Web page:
The CVO Street Glide is at the opposite end of the H-D scale. Costing around £9k more than the standard bike, it’s loaded with extras – far more than I can count – but the one you notice most is the additional torque from the pepped-up engine that gives a lot more power for overtaking. Which is handy because as we head further south towards the Yorkshire Dales the traffic gets heavier, and at Kirkby Stephen we see our first caravan in almost three days. Like most middle-youth riders I’ve spent a lot of time in this part of the world and tried pretty much all the roads at some point. The next waypoint is Hawes, a firm biking favourite, but for good reason – all the surrounding roads are amazing and it’s a good run from there to Skipton.
Hawes to Settle via the B6255 and B6479 is part of a test route I built for another magazine in medieval times. None of those urban myths about how a well-ridden example of ‘some unlikely bike’ will beat a sports bike down a twisty road ever include a Harley Street Glide and now I know why. It’s true. Not for the lack of trying though, but these guys (one on a brand new Fireblade, the other on a Triumph 675R) are good. They know the roads, obviously know how to ride and have twice the power, half the weight and half the wheelbase to contend with. After an ambitious attempt to keep on their tails, they are out of sight in the space of a couple of miles. Maybe I need a worse-ridden sports bike to pick on.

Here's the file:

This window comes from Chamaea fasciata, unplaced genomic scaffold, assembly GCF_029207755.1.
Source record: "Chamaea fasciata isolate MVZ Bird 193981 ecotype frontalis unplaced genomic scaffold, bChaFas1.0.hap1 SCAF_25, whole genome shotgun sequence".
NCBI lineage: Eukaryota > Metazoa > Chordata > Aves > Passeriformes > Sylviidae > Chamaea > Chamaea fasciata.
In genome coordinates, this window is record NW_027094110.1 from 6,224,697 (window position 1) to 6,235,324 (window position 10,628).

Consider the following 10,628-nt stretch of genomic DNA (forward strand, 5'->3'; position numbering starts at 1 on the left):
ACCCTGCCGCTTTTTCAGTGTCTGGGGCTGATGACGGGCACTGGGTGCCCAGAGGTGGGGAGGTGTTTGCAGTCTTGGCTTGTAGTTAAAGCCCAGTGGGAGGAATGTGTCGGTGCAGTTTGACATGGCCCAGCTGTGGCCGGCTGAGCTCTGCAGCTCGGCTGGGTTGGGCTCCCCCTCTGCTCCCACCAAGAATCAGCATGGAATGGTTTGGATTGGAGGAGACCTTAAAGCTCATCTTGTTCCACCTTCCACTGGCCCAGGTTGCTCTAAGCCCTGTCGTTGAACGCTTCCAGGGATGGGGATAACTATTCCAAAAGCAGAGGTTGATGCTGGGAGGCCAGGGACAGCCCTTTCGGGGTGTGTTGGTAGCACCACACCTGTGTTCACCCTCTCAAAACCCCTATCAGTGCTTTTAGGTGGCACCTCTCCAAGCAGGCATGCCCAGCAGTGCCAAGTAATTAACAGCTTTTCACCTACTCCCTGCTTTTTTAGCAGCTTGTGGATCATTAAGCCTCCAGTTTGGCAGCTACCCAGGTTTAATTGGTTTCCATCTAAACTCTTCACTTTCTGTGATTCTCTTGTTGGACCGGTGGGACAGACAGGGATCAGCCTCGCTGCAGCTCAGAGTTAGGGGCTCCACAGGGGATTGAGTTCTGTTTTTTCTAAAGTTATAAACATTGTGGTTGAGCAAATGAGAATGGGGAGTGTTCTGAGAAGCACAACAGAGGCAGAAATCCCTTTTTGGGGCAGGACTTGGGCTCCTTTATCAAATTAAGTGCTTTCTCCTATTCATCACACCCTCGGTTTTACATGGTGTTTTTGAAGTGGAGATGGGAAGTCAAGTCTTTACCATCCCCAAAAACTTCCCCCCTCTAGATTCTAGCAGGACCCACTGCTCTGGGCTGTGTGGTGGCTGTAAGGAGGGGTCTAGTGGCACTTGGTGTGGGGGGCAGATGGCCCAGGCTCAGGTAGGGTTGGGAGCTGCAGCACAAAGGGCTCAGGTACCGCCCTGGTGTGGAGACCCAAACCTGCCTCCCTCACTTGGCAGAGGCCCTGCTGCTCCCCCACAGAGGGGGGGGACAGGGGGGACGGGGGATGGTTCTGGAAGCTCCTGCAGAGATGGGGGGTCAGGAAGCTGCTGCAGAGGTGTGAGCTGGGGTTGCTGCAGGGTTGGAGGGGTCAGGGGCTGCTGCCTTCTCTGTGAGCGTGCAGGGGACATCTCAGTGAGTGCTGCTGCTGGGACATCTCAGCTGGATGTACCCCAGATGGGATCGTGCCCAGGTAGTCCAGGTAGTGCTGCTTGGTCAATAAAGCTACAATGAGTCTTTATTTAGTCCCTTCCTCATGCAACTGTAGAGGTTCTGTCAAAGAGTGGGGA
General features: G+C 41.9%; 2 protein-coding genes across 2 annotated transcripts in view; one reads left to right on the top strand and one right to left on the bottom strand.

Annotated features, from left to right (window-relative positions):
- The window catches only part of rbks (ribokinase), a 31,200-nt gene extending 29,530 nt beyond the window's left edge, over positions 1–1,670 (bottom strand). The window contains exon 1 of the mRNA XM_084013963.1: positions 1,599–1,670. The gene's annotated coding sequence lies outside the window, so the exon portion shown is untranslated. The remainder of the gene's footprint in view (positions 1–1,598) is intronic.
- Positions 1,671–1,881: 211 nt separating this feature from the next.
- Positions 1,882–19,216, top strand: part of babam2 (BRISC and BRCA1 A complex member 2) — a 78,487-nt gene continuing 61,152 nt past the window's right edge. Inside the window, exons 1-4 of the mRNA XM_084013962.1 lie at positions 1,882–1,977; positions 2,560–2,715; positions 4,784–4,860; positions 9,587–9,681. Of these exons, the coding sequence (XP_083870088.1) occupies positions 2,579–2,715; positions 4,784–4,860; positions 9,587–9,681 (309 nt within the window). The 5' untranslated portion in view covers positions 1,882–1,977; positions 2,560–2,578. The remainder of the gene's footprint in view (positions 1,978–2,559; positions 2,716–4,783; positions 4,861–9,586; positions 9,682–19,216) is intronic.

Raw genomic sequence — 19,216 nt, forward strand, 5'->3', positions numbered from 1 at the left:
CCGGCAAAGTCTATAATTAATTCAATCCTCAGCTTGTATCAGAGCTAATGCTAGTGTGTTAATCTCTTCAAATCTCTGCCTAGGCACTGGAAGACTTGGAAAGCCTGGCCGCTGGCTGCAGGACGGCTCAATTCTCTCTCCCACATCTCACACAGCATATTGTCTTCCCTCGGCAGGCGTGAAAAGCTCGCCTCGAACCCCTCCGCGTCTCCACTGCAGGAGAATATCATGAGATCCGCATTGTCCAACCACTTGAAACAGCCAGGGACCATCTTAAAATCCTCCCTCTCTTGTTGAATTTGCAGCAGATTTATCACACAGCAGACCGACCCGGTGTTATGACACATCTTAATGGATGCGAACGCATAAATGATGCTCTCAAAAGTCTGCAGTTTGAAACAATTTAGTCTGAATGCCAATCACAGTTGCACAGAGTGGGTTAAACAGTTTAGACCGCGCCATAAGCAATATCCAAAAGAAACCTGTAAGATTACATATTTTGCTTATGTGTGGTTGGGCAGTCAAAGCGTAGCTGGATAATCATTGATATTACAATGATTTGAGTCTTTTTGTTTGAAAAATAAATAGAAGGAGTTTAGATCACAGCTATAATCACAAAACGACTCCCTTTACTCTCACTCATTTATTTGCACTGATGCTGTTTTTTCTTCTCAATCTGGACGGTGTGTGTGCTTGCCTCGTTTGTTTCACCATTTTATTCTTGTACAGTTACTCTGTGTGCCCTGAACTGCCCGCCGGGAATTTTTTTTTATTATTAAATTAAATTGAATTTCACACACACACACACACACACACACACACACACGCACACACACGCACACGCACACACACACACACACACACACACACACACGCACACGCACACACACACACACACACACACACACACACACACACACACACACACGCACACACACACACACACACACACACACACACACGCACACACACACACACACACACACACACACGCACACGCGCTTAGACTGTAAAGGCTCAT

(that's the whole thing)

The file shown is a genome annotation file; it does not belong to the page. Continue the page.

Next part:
The A65 from Settle to Skipton looks great on the map, but is nose-to-tail dawdling halfwits. Stupid, old people in stupid cars driving stupidly slowly on a road with almost constant solid white lines. I slow down, switch on the iPod and serenade Yorkshire with a random shuffle of Northern soul and obscure West Riding glam rock. That’ll teach ‘ern.
We’ve reached the last day and the plan is remarkably simple; head for Squires Cafe at Sherburn in Elmet. Once free of the A65 it’s a brisk run on the A59 over Blubberhouses Moor (who came up with these names?) and the memorable B6451 (most of the tourists miss this terrific few miles of testing corners) towards Pool.